Conclusions: Based on the domains of professional competence in nursing obtained from this study, an appropriate instrument can be developed to assess professional competence in nursing for students and nurses.

Keywords

Professional Competence Nursing Qualitative Research

Copyright © 2019, Medical - Surgical Nursing Journal. This is an open-access article distributed under the terms of the Creative Commons Attribution-NonCommercial 4.0 International License (http://creativecommons.org/licenses/by-nc/4.0/) which permits copy and redistribute the material just in noncommercial usages, provided the original work is properly cited.

1. Background

One of the consequences of development in a society is task specialization in a large number of human life areas, including the ones relevant to the provision of healthcare services. Thus individuals who want to receive quality services specifically concern the competency (1). Nurses, as the largest group of health care services, provide health care to patients. The significance and impact of these services on the quality of health care and achievement of health goals are publically known (2) and nurses should operate proportional to the changes in systems providing health services. To this end, the detection of key issues affecting the nursing profession is of paramount importance (3).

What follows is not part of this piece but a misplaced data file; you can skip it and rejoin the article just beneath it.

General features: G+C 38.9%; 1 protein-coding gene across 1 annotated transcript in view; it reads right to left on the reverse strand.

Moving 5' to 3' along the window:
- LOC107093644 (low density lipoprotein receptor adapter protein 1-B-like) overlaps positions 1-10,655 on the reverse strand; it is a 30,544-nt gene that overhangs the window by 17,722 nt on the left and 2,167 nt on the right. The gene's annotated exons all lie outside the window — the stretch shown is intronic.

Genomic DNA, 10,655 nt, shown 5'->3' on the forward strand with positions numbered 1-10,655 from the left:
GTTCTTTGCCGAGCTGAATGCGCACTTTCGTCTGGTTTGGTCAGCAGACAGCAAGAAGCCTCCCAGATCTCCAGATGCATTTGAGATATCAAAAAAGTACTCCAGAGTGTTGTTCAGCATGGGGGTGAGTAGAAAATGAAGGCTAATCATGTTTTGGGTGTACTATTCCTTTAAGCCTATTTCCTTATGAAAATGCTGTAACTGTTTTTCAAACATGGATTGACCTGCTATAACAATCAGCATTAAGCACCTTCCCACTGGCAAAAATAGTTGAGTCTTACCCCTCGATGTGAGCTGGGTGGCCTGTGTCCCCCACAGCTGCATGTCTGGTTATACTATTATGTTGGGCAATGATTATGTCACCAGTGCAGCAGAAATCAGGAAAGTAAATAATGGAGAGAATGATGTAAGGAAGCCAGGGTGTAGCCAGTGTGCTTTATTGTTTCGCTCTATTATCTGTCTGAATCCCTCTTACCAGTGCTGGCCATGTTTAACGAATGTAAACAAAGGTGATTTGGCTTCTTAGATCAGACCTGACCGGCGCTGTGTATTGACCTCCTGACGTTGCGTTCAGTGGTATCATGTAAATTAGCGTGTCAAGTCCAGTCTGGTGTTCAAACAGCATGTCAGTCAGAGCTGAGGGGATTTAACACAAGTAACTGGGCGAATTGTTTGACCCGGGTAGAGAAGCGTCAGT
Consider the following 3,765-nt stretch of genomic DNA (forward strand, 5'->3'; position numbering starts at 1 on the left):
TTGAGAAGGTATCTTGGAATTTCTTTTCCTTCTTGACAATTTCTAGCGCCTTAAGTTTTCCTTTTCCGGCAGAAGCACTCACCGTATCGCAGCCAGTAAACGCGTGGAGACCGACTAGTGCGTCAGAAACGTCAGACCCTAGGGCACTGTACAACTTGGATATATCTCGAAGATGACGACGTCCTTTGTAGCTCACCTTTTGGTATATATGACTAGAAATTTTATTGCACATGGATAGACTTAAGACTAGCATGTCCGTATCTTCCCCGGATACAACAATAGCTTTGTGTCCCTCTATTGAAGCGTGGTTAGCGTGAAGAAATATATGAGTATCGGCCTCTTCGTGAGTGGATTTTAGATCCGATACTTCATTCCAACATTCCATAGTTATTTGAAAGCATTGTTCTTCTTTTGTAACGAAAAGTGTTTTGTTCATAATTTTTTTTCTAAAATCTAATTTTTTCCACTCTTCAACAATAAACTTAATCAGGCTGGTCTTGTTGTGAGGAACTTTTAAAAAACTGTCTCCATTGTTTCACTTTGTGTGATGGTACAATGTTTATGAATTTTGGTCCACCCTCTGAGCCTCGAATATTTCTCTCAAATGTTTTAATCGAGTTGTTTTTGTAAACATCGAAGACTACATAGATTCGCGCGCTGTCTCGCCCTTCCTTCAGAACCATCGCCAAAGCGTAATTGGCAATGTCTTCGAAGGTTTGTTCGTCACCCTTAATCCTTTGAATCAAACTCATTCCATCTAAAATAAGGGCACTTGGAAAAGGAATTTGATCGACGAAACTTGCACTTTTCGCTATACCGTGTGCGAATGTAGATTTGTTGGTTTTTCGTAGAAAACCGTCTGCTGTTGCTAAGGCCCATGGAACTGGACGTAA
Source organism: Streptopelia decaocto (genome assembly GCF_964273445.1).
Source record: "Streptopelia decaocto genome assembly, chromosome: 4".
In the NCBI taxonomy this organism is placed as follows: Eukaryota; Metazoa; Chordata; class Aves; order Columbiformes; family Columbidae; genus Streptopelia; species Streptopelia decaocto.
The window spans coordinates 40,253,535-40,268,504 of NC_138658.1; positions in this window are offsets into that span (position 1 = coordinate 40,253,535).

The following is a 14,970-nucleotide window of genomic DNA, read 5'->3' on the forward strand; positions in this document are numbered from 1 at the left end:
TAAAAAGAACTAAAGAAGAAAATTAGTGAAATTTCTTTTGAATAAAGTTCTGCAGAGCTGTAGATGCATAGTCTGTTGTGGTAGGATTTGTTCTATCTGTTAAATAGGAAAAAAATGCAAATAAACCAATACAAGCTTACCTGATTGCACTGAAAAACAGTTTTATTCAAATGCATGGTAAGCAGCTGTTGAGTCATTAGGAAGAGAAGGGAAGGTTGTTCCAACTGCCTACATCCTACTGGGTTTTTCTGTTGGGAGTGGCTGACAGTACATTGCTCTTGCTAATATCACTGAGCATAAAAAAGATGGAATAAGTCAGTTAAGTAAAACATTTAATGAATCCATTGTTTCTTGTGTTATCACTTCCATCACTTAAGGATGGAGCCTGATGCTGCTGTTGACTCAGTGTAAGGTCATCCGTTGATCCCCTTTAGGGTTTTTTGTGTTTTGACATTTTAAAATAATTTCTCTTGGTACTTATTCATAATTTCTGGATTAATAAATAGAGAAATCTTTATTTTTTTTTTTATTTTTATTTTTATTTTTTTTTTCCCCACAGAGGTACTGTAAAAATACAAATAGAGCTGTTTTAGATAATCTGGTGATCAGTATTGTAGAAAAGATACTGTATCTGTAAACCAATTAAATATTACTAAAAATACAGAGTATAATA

One of these issues, which has become a hotbed of debate in many countries around the world, is nurses’ competence. In order to improve the quality of nursing care, employers in this field prefer to employ competent nurses to ensure that help seekers are provided with quality care (4). Today, nursing is considered a complicated profession requiring a variety of skills. As a result, the nurses are expected to further expand their abilities to adapt to new technologies, new roles, new workplaces, and new health challenges. In other words, nurses should increasingly improve their professional competence (5). Professional competence develops and is achieved over time. In fact, the acquisition of competence is a process, not an endpoint (6).

In Iran, there has been a growing concern about the nurses’ competence over the recent years since health service delivery systems are inevitably obliged to enhance the effectiveness of their human resources due to the increased community awareness and expectations to receive high-quality services (7).